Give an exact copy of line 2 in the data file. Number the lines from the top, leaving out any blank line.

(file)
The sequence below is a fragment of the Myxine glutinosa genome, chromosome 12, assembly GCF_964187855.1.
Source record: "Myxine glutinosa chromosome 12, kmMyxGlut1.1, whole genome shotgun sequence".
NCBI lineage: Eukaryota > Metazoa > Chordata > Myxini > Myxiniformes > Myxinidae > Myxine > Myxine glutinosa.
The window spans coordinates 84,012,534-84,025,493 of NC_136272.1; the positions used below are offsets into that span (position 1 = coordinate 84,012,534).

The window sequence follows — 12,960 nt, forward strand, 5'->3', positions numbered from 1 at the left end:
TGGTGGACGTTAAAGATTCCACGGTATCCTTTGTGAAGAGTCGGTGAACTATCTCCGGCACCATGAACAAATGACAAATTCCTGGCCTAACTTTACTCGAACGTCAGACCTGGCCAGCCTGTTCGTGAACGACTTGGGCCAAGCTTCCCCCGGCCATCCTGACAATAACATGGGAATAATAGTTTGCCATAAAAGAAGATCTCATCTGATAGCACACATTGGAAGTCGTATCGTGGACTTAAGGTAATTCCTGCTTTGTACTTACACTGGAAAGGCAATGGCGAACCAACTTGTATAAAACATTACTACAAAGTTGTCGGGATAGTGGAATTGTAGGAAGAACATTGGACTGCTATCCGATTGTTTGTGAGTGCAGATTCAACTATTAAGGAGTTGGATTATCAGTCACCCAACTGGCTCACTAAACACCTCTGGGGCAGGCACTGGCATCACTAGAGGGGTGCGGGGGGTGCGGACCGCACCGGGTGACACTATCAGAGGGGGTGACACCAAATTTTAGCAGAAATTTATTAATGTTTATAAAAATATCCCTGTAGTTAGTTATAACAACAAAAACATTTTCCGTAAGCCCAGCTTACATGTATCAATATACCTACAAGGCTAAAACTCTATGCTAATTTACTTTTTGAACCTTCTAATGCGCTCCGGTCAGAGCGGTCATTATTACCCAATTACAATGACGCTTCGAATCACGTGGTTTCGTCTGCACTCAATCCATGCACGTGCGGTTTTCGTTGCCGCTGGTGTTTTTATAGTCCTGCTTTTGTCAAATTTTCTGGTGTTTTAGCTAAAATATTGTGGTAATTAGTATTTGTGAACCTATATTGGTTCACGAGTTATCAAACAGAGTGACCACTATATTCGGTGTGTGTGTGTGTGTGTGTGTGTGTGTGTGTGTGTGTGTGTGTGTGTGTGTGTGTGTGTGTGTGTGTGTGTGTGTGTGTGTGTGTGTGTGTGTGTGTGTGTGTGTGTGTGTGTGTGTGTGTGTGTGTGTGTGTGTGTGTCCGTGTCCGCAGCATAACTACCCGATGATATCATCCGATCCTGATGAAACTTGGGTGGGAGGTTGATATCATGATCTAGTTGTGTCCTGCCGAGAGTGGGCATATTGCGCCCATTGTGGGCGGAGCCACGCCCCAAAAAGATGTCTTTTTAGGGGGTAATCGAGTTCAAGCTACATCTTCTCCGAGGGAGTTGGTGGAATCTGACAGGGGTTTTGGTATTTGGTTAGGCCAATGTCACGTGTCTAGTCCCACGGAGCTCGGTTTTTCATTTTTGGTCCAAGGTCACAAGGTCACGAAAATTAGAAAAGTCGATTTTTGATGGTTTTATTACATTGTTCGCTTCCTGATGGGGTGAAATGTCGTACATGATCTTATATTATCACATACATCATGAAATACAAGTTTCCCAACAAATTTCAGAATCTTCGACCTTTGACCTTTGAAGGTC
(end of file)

Source record: "Myxine glutinosa chromosome 12, kmMyxGlut1.1, whole genome shotgun sequence".